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. 2010 Oct 12;107(41):17466-73.
doi: 10.1073/pnas.1012891107. Epub 2010 Sep 24.

Global Effects of the Small RNA Biogenesis Machinery on the Arabidopsis Thaliana Transcriptome

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Global Effects of the Small RNA Biogenesis Machinery on the Arabidopsis Thaliana Transcriptome

Sascha Laubinger et al. Proc Natl Acad Sci U S A. .
Free PMC article

Abstract

In Arabidopsis thaliana, four different dicer-like (DCL) proteins have distinct but partially overlapping functions in the biogenesis of microRNAs (miRNAs) and siRNAs from longer, noncoding precursor RNAs. To analyze the impact of different components of the small RNA biogenesis machinery on the transcriptome, we subjected dcl and other mutants impaired in small RNA biogenesis to whole-genome tiling array analysis. We compared both protein-coding genes and noncoding transcripts, including most pri-miRNAs, in two tissues and several stress conditions. Our analysis revealed a surprising number of common targets in dcl1 and dcl2 dcl3 dcl4 triple mutants. Furthermore, our results suggest that the DCL1 is not only involved in miRNA action but also contributes to silencing of a subset of transposons, apparently through an effect on DNA methylation.

Conflict of interest statement

The authors declare no conflict of interest.

Figures

Fig. 1.
Fig. 1.
Global gene expression profiles in miRNA biogenesis mutants determined with tiling arrays. (A) Comparison of annotated genes up-regulated in dcl1, hyl1, and se mutants. (B) Heat map of pri-miRNA expression. (C) Comparison of three pri-miRNAs that are highly expressed in both wild-type plants and mutants with a canonical pri-miRNA, MIR319a, which accumulates only in miRNA-processing mutants. Secondary structure predictions below, indicating extensive doublestrandedness of the precursors, are from the Arabidopsis Small RNA Project (ASRP) (53). (D) Tiling array hybridization intensities for two miR172 precursors are averaged across three biological replicates.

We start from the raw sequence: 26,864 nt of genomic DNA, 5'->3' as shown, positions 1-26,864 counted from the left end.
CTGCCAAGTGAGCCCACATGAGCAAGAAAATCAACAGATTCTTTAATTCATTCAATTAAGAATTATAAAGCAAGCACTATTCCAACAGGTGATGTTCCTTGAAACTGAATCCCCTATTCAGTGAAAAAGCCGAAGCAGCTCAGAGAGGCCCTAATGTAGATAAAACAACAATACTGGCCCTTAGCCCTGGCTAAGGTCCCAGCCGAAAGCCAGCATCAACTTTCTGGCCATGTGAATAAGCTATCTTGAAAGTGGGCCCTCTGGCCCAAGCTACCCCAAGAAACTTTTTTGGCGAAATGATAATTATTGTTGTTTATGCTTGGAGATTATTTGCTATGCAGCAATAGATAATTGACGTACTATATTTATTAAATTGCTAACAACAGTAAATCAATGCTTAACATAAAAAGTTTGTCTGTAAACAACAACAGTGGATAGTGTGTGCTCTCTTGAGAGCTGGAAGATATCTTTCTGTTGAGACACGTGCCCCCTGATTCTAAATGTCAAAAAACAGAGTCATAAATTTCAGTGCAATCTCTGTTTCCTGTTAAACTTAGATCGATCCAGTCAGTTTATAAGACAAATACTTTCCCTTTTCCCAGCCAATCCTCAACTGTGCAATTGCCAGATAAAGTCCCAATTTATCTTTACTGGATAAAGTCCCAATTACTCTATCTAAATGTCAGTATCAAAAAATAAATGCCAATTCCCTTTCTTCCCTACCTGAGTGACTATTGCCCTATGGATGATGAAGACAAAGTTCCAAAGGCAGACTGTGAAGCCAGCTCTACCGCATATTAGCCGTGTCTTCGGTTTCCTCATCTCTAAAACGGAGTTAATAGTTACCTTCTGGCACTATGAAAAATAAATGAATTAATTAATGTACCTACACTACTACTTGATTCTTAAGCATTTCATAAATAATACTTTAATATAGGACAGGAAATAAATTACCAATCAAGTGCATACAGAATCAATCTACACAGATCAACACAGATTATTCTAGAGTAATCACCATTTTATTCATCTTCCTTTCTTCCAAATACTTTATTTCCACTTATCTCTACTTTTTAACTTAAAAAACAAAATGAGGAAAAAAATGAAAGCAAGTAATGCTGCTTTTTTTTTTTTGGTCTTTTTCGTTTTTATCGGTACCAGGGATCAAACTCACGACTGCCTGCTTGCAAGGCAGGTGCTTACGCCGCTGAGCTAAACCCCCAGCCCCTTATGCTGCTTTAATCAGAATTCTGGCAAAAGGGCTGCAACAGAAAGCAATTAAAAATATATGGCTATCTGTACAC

Fig. 2.
Fig. 2.
Expression of pri-miRNAs and genes encoding miRNA biogenesis factors in stress-treated dcl1 mutants. (A) Heat map of pri-miRNA expression in dcl1 mutant seedlings. (B) Examples of pri-miRNAs specifically up-regulated in response to heat stress. (C) Expression changes of genes involved in miRNA processing and action (DCL1, HYL1, SE, HEN1, HASTY, and AGO1) and genes encoding a set of related RNA exonucleases (SDN1, At2g48100, At5g61390, and At1g74390).
Fig. 3.
Fig. 3.
Transcriptionally active regions (TARs) that specifically appear in miRNA-processing mutants. (A) Fractions of intergenic TARs among those that were significantly induced or repressed relative to wild type (Mann–Whitney U test, α ≤ 5%). (B) Overlap of total length (in kilobases) among unannotated TARs with significantly higher expression in dcl1, hyl1, and se compared to wild type. Fractions of unique TARs are indicated in gray. (C) Hybridization intensities on tiling arrays for an unannotated TAR detected exclusively in hyl1 mutants. An unannotated expressed sequence tag clone is shown in green.
Fig. 4.
Fig. 4.
Many TARs likely identify unannotated portions of pri-miRNAs. (A) Distances of unannotated TARs with induced expression in mutant inflorescences from annotated miRNA genes. (B) RT-PCR analysis of pri-miRNA865. Primers for the reaction on the right spanned splice junctions. (C) Quantitative RT-PCR analysis of pri-miRNA865. Error bars indicate the range of two independent biological experiments.
Fig. 5.
Fig. 5.
Analysis of two helitron-type transposons. (A) Comparison of tiling array expression analysis and small RNA profiles from ref. . (B) RT-PCR analysis. (C and D) Quantitative RT-PCR analysis. (E and F) Analysis of DNA methylation using digest of genomic DNA with methylation-sensitive restriction enzymes followed by PCR (E) or sequencing of bisulfate-treated genomic DNA (F). For the latter, at least 30 clones were sequenced for each genotype. Sequence contexts are shown above.
Fig. 6.
Fig. 6.
Comparison of dcl1 and dcl2 dcl3 dcl4 mutants. (A) Overlap in annotated genes that were up-regulated relative to wild type at a false-discovery rate (FDR) of 0.1. (B) Fraction of intergenic TARs among all TARs that were significantly induced or repressed relative to wild type (Mann–Whitney U test, α ≤ 5%). (C) Overlap of total length (in kilobases) among TARs that are unannotated and induced in dcl1 and dcl2 dcl3 dcl4 mutants. (D) Fractions of TARs that overlap with annotated transposable elements among TARs that were induced relative to wild type.

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